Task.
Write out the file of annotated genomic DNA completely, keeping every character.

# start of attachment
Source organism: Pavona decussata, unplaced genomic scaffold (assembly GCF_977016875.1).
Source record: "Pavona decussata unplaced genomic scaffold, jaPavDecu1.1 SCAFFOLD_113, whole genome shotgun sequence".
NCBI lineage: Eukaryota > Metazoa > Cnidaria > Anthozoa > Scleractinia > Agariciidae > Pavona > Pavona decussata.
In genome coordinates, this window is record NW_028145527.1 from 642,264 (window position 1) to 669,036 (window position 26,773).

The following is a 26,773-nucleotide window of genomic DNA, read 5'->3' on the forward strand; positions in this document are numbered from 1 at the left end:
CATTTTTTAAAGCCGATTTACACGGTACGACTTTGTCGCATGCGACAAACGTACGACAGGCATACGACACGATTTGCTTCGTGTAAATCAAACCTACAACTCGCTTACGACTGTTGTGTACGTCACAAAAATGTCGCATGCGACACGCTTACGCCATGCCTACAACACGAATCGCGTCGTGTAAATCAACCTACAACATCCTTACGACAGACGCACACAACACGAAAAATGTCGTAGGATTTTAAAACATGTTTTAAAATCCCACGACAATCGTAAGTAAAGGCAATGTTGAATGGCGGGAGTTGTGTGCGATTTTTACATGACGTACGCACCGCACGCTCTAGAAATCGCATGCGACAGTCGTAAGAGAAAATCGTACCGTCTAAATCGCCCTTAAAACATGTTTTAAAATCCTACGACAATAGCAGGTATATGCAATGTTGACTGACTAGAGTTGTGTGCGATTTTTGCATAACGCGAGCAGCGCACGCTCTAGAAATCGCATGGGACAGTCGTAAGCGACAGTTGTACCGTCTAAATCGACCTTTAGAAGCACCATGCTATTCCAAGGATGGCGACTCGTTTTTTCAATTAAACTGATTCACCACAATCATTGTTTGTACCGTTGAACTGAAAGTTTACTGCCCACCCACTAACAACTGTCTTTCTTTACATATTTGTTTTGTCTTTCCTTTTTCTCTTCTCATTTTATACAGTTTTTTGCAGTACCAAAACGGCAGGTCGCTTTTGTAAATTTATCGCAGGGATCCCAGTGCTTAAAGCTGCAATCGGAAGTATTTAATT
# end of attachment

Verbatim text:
Source organism: Pavona decussata, unplaced genomic scaffold (assembly GCF_977016875.1).
Source record: "Pavona decussata unplaced genomic scaffold, jaPavDecu1.1 SCAFFOLD_113, whole genome shotgun sequence".
NCBI lineage: Eukaryota > Metazoa > Cnidaria > Anthozoa > Scleractinia > Agariciidae > Pavona > Pavona decussata.
In genome coordinates, this window is record NW_028145527.1 from 642,264 (window position 1) to 669,036 (window position 26,773).

The following is a 26,773-nucleotide window of genomic DNA, read 5'->3' on the forward strand; positions in this document are numbered from 1 at the left end:
CATTTTTTAAAGCCGATTTACACGGTACGACTTTGTCGCATGCGACAAACGTACGACAGGCATACGACACGATTTGCTTCGTGTAAATCAAACCTACAACTCGCTTACGACTGTTGTGTACGTCACAAAAATGTCGCATGCGACACGCTTACGCCATGCCTACAACACGAATCGCGTCGTGTAAATCAACCTACAACATCCTTACGACAGACGCACACAACACGAAAAATGTCGTAGGATTTTAAAACATGTTTTAAAATCCCACGACAATCGTAAGTAAAGGCAATGTTGAATGGCGGGAGTTGTGTGCGATTTTTACATGACGTACGCACCGCACGCTCTAGAAATCGCATGCGACAGTCGTAAGAGAAAATCGTACCGTCTAAATCGCCCTTAAAACATGTTTTAAAATCCTACGACAATAGCAGGTATATGCAATGTTGACTGACTAGAGTTGTGTGCGATTTTTGCATAACGCGAGCAGCGCACGCTCTAGAAATCGCATGGGACAGTCGTAAGCGACAGTTGTACCGTCTAAATCGACCTTTAGAAGCACCATGCTATTCCAAGGATGGCGACTCGTTTTTTCAATTAAACTGATTCACCACAATCATTGTTTGTACCGTTGAACTGAAAGTTTACTGCCCACCCACTAACAACTGTCTTTCTTTACATATTTGTTTTGTCTTTCCTTTTTCTCTTCTCATTTTATACAGTTTTTTGCAGTACCAAAACGGCAGGTCGCTTTTGTAAATTTATCGCAGGGATCCCAGTGCTTAAAGCTGCAATCGGAAGTATTTAATT